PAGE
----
Huh? Knowing your audience

The class I taught is part of a national program, and as such, we have a standardized post-test we give at the end of the year (I won’t get started on the idiocy of teaching to the test, I promise).  Although I taught high school, many of my students are reading far below grade level, a problem many students across the country face (that I also won’t rant about here).

Here’s one of the test questions:

Which of the following are negative attitudes that create bad feelings toward others?
A. Sympathetic, tolerant, and involved
B. Impartial, decisive, and motivated
C. Idealistic, thrifty, and serious
D. Secretive, complacent and distant

Want to guess how many of my students got that question right?

About 25%.

Several students asked me what sympathetic means, and impartial, and idealistic and thrifty and complacent.  Quite a few more just guessed, and got the questions wrong.  However, I know if I’d given the kids the question as short answer, they could’ve all answered it correctly.

In another similar situation, a month ago I took some students to a day-long team-building workshop.  One of the activities was that the teams had to make various machines (mostly appliances) out of their bodies.  It was a lot of fun, except the kids (many being low-income minorities) didn’t know what a food processor was.  Or an espresso machine.  They lost points as the clock ticked away while we judges tried to explain it to them.

Same thing with logic puzzles – most of the kids had never seen them before, so they didn’t know how to complete them.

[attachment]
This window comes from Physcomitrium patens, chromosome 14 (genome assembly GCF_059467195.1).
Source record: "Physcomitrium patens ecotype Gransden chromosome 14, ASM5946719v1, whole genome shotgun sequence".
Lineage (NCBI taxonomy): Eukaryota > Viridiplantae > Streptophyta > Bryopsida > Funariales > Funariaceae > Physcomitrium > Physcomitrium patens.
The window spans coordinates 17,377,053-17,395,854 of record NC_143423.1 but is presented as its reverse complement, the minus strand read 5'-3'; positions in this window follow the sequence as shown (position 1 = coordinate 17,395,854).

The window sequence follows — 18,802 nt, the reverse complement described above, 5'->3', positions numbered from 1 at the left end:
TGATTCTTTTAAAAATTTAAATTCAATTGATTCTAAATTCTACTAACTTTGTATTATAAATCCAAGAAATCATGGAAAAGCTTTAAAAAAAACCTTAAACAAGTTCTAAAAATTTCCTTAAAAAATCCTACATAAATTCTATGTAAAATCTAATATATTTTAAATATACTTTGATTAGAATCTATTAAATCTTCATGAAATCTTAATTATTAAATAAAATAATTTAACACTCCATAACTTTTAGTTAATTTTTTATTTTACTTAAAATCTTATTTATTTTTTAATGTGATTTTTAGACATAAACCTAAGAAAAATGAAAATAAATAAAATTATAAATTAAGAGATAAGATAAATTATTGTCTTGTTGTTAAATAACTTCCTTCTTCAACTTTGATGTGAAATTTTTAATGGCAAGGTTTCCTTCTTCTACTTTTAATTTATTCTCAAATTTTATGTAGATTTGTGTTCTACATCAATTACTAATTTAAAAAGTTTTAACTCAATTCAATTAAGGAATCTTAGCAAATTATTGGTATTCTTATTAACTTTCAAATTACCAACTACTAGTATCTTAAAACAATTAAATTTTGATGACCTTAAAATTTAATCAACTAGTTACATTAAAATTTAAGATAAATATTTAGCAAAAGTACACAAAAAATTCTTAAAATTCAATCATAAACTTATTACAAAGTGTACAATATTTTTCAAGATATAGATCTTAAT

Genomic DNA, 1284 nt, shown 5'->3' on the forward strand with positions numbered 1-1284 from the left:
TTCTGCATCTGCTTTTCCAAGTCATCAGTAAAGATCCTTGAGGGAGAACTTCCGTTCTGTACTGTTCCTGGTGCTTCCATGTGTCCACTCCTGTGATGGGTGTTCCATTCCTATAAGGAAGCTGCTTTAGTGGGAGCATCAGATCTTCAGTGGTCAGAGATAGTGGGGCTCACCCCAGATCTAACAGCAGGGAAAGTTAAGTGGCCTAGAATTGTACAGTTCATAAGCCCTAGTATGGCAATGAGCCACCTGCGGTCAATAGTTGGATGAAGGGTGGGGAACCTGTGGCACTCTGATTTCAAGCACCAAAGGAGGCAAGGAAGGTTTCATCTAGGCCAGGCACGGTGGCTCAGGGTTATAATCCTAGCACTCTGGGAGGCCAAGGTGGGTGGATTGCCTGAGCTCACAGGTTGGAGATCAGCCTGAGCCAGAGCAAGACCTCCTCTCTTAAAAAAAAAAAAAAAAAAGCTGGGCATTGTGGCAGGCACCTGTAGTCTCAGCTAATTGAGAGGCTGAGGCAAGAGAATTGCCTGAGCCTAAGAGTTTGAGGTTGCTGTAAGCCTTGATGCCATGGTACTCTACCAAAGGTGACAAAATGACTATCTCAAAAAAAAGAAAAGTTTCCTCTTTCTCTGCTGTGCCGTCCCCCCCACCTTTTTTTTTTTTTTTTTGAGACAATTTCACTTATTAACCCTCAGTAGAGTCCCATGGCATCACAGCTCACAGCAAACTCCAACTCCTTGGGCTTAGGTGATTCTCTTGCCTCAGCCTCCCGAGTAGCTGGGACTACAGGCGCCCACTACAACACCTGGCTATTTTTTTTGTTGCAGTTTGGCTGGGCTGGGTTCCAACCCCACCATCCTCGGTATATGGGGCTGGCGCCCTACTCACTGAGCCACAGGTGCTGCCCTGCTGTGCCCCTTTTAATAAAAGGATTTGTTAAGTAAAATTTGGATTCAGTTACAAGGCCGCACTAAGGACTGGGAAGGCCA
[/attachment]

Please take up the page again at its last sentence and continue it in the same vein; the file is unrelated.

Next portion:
What’s this have to do with writing?

Make sure you know your audience.  Slang in dialogue, jargon to describe the setting, even big words used unnecessarily – all could alienate your readers.  I’m not suggesting that you dumb down your stories; just have in mind who you’re writing for.

For example, I recently read Kim Stanley Robinon’s Mars trilogy.  All the characters are scientists, and the books are about the colonization of Mars and the terraforming process.  So there are tons of hardcore geology terms, specific rocketry terms, detailed economic terms.  For this book, it makes sense because the audience is (presumably) nerds such as myself who revel in accurate, realistic hard science in their sci-fi novels. Now, if the audience were people reading for the romance among the characters, they’d throw it across the room.

Like the test makers I mentioned at the beginning of this post, know your audience’s limitations.  Let them reject your story for the plot or characters or theme, not because they can’t understand it.

Have you ever stopped reading something because you couldn’t understand the vocabulary?  Or ever had anyone stop reading something of yours because of your word choice?


  1. Great post ED, and very accurate. I’ve seen really good writing pieces fail simply because the writer targeted the wrong audience. It is a very important of the marketing process, and one that should be taken extremely serious when getting the word out. Getting the audience right will certainly cut down on getting negative reviews. Thanks for the post.

  2. Totally agree. I remember my husband throwing his physics articles at me and saying ‘isn’t this interesting?’ But considering I didn’t understand half the words, I couldn’t agree – let alone really concentrate on it more than a paragraph.
    Why would it be any different for younger readers? (and I don’t mean with physic books 🙂 )

  3. It made me sad to read your post. As a former teacher how can we expect some kids to know things that are not in their realm of knowledge? Not all of us as adults are interested in the same things, Marketing is a skill and writers have to make the compromise between what they like to write and changing their writing to fit the commercial world.

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